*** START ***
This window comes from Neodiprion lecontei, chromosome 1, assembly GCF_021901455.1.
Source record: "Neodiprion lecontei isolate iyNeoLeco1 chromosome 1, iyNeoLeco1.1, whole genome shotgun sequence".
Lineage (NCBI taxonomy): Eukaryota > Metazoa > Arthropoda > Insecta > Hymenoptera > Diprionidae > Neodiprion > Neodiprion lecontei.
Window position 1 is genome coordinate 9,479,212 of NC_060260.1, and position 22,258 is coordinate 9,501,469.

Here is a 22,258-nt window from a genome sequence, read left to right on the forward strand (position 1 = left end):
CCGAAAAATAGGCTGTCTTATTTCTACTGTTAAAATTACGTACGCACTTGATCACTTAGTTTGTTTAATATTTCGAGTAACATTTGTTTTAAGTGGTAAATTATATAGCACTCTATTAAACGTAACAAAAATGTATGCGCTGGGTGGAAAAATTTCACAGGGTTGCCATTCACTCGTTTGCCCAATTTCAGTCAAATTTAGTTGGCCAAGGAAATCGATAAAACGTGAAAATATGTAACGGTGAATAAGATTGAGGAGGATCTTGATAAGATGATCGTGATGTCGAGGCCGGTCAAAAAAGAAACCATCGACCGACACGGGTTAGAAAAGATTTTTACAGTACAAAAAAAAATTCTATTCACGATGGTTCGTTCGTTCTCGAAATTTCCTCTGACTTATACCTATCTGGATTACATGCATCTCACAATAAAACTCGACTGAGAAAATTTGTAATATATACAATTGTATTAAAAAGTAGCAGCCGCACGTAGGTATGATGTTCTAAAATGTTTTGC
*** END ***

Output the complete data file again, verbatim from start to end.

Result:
This window comes from Neodiprion lecontei, chromosome 1, assembly GCF_021901455.1.
Source record: "Neodiprion lecontei isolate iyNeoLeco1 chromosome 1, iyNeoLeco1.1, whole genome shotgun sequence".
Lineage (NCBI taxonomy): Eukaryota > Metazoa > Arthropoda > Insecta > Hymenoptera > Diprionidae > Neodiprion > Neodiprion lecontei.
Window position 1 is genome coordinate 9,479,212 of NC_060260.1, and position 22,258 is coordinate 9,501,469.

Here is a 22,258-nt window from a genome sequence, read left to right on the forward strand (position 1 = left end):
CCGAAAAATAGGCTGTCTTATTTCTACTGTTAAAATTACGTACGCACTTGATCACTTAGTTTGTTTAATATTTCGAGTAACATTTGTTTTAAGTGGTAAATTATATAGCACTCTATTAAACGTAACAAAAATGTATGCGCTGGGTGGAAAAATTTCACAGGGTTGCCATTCACTCGTTTGCCCAATTTCAGTCAAATTTAGTTGGCCAAGGAAATCGATAAAACGTGAAAATATGTAACGGTGAATAAGATTGAGGAGGATCTTGATAAGATGATCGTGATGTCGAGGCCGGTCAAAAAAGAAACCATCGACCGACACGGGTTAGAAAAGATTTTTACAGTACAAAAAAAAATTCTATTCACGATGGTTCGTTCGTTCTCGAAATTTCCTCTGACTTATACCTATCTGGATTACATGCATCTCACAATAAAACTCGACTGAGAAAATTTGTAATATATACAATTGTATTAAAAAGTAGCAGCCGCACGTAGGTATGATGTTCTAAAATGTTTTGC